Mobility Portal, Spain
Date: April 26, 2024
Angeles Fonti
By Angeles Fonti
Latin America

CRE responds to the private sector regarding regulated connector types in Mexico: NACS and CCS1?

The Energy Regulatory Commission (CRE) in Mexico asserts that its vision is to maintain a neutral stance, without leaning towards any specific country or industry. What is Tesla's opinion on the conditions set forth by the CRE?
Tesla mexico charge infrasructure

Following a public consultation on the new charging infrastructure parameters issued by the Energy Regulatory Commission (CRE), a debate has arisen in the public and private sectors regarding the types of connectors to be regulated in Mexico.

Since the beginning of the consultation, various voices from the automotive sector have provided comments reflecting the diversity and market needs.

Most observations agree on the need to establish the adoption of NACS and CCS1 connectors for the integration of electric and plug-in hybrid vehicles into the National Electric System (SEN), along with modifications in definitions and a more precise legal framework.

Indeed, the concern over the requirement to equip charging stations with at least two types of connectors is the one that stands out the most among major charging infrastructure companies.

This measure sparked debate about its viability, impact on expansion, and accessibility of charging.

In light of this perspective, Walter Julián Ángel Jiménez, commissioner of the CRE, explains to Mobility Portal Latinoamérica that “the regulator’s vision is not to lean towards any country or industry.”

It is worth noting that the General Administrative Provisions (DACG) aim to regulate the orderly and safe connection of charging infrastructure for electric and plug-in hybrid vehicles to the SEN.

One of the novelties of this framework is the development of a digital platform that allows tracking the evolution of the charging infrastructure.

“Currently, the most widespread connector in Mexico is CHAdeMO, not NACS, due to the introduction of Chinese companies. Also, the European connector,” he adds about the national landscape.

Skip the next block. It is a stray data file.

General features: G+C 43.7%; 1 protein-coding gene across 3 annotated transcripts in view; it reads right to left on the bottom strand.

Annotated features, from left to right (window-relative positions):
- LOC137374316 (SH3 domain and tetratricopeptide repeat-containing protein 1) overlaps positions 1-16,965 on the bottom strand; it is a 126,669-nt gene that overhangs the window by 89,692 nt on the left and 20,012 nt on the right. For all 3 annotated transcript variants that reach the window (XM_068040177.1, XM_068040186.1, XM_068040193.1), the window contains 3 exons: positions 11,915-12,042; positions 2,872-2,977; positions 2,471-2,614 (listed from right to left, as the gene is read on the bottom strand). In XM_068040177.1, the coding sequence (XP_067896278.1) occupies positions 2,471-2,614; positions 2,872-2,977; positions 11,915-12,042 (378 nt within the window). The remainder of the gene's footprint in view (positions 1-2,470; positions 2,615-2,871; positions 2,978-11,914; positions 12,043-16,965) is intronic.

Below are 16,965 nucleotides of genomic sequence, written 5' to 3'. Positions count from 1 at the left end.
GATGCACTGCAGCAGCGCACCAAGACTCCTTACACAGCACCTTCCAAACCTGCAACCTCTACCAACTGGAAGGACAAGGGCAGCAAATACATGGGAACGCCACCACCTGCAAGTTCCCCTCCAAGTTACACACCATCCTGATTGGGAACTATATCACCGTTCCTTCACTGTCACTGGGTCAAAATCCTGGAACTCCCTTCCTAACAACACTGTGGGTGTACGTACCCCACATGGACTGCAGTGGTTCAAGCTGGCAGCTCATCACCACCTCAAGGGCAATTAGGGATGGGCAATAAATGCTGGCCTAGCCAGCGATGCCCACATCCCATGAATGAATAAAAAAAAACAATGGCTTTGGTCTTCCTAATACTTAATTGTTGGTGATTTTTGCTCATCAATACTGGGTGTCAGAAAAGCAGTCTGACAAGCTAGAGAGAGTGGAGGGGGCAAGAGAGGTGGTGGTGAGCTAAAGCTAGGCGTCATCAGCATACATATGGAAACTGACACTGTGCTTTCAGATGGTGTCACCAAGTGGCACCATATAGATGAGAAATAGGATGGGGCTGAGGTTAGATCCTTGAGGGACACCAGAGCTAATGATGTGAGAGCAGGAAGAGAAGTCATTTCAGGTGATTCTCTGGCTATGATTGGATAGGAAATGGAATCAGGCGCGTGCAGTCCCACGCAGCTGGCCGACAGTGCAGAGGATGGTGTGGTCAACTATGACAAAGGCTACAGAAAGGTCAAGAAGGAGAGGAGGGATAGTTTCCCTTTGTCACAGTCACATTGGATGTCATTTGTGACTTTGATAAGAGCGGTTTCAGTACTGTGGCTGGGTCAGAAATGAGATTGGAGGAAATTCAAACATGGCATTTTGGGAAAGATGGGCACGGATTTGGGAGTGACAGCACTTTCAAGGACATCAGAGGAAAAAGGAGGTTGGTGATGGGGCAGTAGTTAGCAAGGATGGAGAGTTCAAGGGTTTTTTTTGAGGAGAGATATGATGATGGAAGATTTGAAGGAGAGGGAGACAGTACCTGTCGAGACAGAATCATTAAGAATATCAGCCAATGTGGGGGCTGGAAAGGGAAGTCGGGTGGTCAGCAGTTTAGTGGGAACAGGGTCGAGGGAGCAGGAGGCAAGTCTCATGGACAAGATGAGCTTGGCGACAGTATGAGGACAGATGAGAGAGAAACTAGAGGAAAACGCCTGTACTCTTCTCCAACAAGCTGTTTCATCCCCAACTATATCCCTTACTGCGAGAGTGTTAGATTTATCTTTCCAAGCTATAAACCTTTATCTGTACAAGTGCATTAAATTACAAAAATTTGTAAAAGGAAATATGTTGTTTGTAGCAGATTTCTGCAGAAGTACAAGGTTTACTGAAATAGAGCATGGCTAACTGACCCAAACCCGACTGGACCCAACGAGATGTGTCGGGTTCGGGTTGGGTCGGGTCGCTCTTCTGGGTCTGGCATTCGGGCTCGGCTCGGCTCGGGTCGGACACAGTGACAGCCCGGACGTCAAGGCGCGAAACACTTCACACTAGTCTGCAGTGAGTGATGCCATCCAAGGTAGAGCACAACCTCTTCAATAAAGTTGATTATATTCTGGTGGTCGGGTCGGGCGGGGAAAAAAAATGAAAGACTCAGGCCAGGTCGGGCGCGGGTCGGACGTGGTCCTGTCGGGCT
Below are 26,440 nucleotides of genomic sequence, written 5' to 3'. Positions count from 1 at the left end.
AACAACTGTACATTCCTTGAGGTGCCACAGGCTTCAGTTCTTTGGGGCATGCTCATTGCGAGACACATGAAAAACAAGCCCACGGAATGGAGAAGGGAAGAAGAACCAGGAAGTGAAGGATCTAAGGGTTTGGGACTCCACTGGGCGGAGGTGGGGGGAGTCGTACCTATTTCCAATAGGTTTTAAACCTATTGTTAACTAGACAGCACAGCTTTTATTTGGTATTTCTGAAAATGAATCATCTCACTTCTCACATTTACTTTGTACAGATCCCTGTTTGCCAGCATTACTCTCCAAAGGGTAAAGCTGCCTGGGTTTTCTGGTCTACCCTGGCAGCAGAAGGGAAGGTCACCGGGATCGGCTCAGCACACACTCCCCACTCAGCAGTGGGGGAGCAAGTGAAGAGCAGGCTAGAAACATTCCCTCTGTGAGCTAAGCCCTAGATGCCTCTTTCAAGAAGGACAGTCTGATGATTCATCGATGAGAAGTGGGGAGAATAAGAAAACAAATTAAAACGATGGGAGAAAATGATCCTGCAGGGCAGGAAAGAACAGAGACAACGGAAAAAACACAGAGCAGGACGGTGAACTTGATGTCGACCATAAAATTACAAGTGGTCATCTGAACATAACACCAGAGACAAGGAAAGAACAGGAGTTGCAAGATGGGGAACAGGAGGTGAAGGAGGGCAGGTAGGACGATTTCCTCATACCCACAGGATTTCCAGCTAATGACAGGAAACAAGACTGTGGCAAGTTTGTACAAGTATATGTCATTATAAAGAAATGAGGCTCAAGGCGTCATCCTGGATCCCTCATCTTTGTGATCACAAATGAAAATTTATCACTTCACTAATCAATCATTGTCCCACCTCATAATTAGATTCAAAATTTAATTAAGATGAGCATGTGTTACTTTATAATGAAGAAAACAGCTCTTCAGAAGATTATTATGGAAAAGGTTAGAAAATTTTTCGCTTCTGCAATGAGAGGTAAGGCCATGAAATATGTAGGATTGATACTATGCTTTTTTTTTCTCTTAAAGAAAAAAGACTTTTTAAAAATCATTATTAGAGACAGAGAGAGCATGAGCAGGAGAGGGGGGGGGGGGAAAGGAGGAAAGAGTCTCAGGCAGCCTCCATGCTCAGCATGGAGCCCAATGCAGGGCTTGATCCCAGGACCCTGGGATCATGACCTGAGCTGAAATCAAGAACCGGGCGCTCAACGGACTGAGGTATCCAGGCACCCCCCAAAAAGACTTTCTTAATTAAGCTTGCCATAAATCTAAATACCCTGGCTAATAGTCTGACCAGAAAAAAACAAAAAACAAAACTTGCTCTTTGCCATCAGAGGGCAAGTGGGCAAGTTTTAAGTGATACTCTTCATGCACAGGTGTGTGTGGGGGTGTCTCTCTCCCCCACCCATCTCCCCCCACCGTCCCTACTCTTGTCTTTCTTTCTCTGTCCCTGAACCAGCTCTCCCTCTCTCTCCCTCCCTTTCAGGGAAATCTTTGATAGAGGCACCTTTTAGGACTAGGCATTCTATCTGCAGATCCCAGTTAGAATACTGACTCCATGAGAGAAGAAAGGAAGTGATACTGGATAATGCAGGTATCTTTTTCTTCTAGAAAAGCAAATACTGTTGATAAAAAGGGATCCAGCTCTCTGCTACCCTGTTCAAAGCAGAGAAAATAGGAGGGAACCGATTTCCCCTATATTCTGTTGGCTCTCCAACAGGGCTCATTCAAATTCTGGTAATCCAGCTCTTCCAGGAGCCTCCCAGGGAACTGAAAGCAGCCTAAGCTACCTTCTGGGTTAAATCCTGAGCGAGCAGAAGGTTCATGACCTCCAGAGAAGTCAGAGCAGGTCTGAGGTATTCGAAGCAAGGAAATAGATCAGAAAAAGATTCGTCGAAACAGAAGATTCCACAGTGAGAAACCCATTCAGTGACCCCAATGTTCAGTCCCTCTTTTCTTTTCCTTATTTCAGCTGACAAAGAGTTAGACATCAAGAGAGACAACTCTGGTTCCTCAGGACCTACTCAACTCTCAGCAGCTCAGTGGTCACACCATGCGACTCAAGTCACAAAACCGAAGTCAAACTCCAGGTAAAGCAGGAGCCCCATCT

So, what will determine the type of connector?

The CRE commissioner assures that they are “open to integration” depending on how the market evolves in the future.

A dynamic scenario is proposed that will largely depend on market and technological developments.

Growth outlook and future regulation on the horizon

The electric mobility market in Mexico is currently experiencing a period of expansion, with prospects for “sustained exponential growth,” according to Jimenez.

This growth is driven by the gradual reduction in electric vehicle prices and the increasing availability of charging infrastructure.

“We see it as a positive long-term scenario. The regulator will provide all the facilities to move forward,” he announces regarding facilitating the sector’s development.

He also anticipates the implementation of new regulations that will contribute to strengthening electromobility starting in the second half of the year.

This pertains to regulations related to controllable demand, which would allow electric vehicles to contribute to the electrical grid through their batteries.

“It will establish conditions of interoperability between these systems, as well as the compensation mechanism,” he explains.

What is Tesla’s opinion on the conditions set forth by the CRE?

Represented by Eugenio Grandio, Head of Public Policy and Business Development for Latin America, Tesla expressed its interest in collaborating with Mexico to accelerate the transition to emission-free mobility and contribute to the country’s economic development.

In general terms, Tesla raises four concerns:

First, it questions the authority of the Energy Regulatory Commission to enact General Administrative Provisions regarding charging connectors.

The obligation to have an independent electricity supply service contract for charging stations is another aspect that the company considers problematic, as it could unnecessarily complicate the operation of charging stations.

Thirdly, it expresses concern about the requirement to equip charging stations with at least two types of connectors. It would impose a disproportionate economic and technical burden on operators, making the effective deployment of charging infrastructure difficult.

Tesla highlights the importance of the NACS/J3400 connector in North America and finds it impractical to mandate the use of various connector types such as GB/T and CHAdeMO.

Lastly, the automaker points out that the presentation and labeling of electricity prices on rate panels do not apply to how charging services are used.

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